Apart from assaying single protein or gene at a time, cytokine bead arrays or cytokine PCR arrays can also be used to detect a whole panel of inflammatory mediators in a multiplex method (Husain et al., 2015b). This method is quantitative and especially advantageous when the sample amount available for testing is scarce. Lastly, immunohistochemistry can also be used to detect specific immune cell types producing the pro-inflammatory mediators and its downstream effectors in any given tissue (Costa et al., 2017). Immunohistochemistry results can be used as weight of evidence; however, the technique is not quantitative and depending on the specific antibodies used, the assay sensitivity may also become an issue (Amsen and De Visser, 2009).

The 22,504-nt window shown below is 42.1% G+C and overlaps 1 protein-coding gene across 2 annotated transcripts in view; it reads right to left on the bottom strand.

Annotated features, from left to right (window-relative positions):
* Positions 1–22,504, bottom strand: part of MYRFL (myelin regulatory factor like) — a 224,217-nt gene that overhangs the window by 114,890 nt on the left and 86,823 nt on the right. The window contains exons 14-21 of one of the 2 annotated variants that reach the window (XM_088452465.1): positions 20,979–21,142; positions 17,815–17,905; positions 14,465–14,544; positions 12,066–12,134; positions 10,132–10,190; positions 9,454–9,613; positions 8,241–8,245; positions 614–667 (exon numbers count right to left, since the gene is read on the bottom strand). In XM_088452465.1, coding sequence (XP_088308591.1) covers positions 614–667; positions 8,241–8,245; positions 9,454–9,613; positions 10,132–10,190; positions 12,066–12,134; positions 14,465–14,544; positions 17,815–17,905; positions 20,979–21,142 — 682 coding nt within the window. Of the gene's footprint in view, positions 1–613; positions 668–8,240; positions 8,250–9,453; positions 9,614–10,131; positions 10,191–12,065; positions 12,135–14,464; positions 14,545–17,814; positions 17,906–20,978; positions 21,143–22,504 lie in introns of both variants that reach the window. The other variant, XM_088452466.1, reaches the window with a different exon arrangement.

Cell models - of varying complexity have been used to assess the expression of pro-inflammatory mediators. Two dimensional submerged monocultures of the main fibrotic effector cells – lung epithelial cells, macrophages, and fibroblasts – have routinely been used in vitro due to the large literature base, and ease of use, but do not adequately mimic the in vivo condition (Sundarakrishnan et al., 2018, Sharma et al., 2016). Recently, the EpiAlveolar in vitro lung model (containing epithelial cells, endothelial cells, and fibroblasts) was used to predict the fibrotic potential of MWCNT, and researchers noted increases in the pro-inflammatory molecules TNF-a, IL-1b, and the pro-fibrotic TGF-b using ELISA assays (Barasova et al., 2020). A similar, but less complicated co-culture model of immortalized human alveolar epithelial cells and IPF patient derived fibroblasts was used to assess pro-fibrotic signalling, and noted enhanced secretion of PDGF and bFGF (basic fibroblast growth factor), as well as evidence for epithelial to mesenchymal transition of epithelial cells in this system (Prasad et al., 2014). Models such as these better capitulate the in vivo pulmonary alveolar capillary, but have lower reproducibility as compared to traditional submerged mono-culture experiments.